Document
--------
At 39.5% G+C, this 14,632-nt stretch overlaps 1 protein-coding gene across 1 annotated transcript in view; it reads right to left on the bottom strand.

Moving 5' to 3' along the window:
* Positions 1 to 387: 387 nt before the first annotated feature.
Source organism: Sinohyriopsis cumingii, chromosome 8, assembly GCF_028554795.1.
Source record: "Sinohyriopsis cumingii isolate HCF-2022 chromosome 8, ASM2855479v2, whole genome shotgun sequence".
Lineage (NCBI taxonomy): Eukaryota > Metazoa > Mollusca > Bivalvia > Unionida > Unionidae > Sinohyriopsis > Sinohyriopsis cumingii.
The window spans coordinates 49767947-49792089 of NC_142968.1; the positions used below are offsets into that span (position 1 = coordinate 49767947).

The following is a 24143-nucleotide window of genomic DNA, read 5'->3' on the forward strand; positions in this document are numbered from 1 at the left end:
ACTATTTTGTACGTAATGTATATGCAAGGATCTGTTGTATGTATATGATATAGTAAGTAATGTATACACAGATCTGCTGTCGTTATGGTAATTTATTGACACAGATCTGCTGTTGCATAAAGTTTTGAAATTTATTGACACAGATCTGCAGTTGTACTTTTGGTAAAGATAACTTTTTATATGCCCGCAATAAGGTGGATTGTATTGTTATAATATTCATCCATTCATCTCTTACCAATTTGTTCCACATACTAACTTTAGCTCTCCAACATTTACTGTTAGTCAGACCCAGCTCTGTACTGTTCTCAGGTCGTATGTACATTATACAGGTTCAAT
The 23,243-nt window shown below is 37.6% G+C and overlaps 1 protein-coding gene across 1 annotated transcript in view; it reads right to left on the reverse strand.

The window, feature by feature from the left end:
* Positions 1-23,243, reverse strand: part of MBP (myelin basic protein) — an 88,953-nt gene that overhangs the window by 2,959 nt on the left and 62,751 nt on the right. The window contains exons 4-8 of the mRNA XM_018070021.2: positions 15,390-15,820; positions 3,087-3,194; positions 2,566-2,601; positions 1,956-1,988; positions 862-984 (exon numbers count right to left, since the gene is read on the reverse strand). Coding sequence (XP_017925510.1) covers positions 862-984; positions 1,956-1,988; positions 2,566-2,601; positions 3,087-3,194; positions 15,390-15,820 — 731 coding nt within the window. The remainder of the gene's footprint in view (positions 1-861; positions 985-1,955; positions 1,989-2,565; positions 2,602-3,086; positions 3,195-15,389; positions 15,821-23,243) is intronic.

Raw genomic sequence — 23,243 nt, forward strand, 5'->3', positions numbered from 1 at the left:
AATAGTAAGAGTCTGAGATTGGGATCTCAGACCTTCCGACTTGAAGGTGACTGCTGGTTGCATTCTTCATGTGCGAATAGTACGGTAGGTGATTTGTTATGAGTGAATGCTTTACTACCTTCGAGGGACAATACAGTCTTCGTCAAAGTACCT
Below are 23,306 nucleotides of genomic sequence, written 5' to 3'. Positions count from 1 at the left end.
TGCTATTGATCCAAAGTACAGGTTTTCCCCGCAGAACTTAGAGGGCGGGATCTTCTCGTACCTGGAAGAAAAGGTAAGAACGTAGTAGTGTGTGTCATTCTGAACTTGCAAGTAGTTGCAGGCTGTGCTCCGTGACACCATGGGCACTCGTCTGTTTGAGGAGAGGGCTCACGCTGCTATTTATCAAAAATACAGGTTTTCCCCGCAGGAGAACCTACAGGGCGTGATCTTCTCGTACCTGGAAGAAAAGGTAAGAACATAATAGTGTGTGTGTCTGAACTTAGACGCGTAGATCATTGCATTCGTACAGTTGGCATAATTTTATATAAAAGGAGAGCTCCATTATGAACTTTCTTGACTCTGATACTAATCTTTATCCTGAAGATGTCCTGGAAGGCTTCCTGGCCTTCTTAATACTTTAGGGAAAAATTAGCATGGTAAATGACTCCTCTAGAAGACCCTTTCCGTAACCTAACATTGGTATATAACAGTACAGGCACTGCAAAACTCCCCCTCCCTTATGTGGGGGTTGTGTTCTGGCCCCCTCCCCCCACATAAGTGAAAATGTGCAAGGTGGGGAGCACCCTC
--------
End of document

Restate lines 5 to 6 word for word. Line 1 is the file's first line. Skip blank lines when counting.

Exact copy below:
Source record: "Sinohyriopsis cumingii isolate HCF-2022 chromosome 8, ASM2855479v2, whole genome shotgun sequence".
Lineage (NCBI taxonomy): Eukaryota > Metazoa > Mollusca > Bivalvia > Unionida > Unionidae > Sinohyriopsis > Sinohyriopsis cumingii.